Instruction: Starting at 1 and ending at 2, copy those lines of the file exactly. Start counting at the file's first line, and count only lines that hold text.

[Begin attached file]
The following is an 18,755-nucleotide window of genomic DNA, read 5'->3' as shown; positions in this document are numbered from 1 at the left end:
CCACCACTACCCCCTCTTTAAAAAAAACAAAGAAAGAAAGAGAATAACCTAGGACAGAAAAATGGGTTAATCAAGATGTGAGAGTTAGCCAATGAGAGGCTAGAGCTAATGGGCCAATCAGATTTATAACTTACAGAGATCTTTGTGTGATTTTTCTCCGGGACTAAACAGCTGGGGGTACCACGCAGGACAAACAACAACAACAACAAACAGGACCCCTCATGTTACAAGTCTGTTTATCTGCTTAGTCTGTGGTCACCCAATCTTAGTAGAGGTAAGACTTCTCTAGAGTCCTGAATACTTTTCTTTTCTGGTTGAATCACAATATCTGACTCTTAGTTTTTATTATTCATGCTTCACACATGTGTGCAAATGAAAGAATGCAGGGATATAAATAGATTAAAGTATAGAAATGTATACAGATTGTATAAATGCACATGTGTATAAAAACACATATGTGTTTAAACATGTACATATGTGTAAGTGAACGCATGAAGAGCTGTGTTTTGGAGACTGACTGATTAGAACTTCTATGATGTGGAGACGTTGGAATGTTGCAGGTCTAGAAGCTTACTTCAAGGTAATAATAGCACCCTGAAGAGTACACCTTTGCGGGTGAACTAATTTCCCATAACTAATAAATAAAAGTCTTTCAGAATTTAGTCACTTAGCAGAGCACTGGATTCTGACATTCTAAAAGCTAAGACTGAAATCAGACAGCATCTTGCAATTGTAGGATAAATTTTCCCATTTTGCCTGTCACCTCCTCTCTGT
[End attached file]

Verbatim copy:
The following is an 18,755-nucleotide window of genomic DNA, read 5'->3' as shown; positions in this document are numbered from 1 at the left end:
CCACCACTACCCCCTCTTTAAAAAAAACAAAGAAAGAAAGAGAATAACCTAGGACAGAAAAATGGGTTAATCAAGATGTGAGAGTTAGCCAATGAGAGGCTAGAGCTAATGGGCCAATCAGATTTATAACTTACAGAGATCTTTGTGTGATTTTTCTCCGGGACTAAACAGCTGGGGGTACCACGCAGGACAAACAACAACAACAACAAACAGGACCCCTCATGTTACAAGTCTGTTTATCTGCTTAGTCTGTGGTCACCCAATCTTAGTAGAGGTAAGACTTCTCTAGAGTCCTGAATACTTTTCTTTTCTGGTTGAATCACAATATCTGACTCTTAGTTTTTATTATTCATGCTTCACACATGTGTGCAAATGAAAGAATGCAGGGATATAAATAGATTAAAGTATAGAAATGTATACAGATTGTATAAATGCACATGTGTATAAAAACACATATGTGTTTAAACATGTACATATGTGTAAGTGAACGCATGAAGAGCTGTGTTTTGGAGACTGACTGATTAGAACTTCTATGATGTGGAGACGTTGGAATGTTGCAGGTCTAGAAGCTTACTTCAAGGTAATAATAGCACCCTGAAGAGTACACCTTTGCGGGTGAACTAATTTCCCATAACTAATAAATAAAAGTCTTTCAGAATTTAGTCACTTAGCAGAGCACTGGATTCTGACATTCTAAAAGCTAAGACTGAAATCAGACAGCATCTTGCAATTGTAGGATAAATTTTCCCATTTTGCCTGTCACCTCCTCTCTGT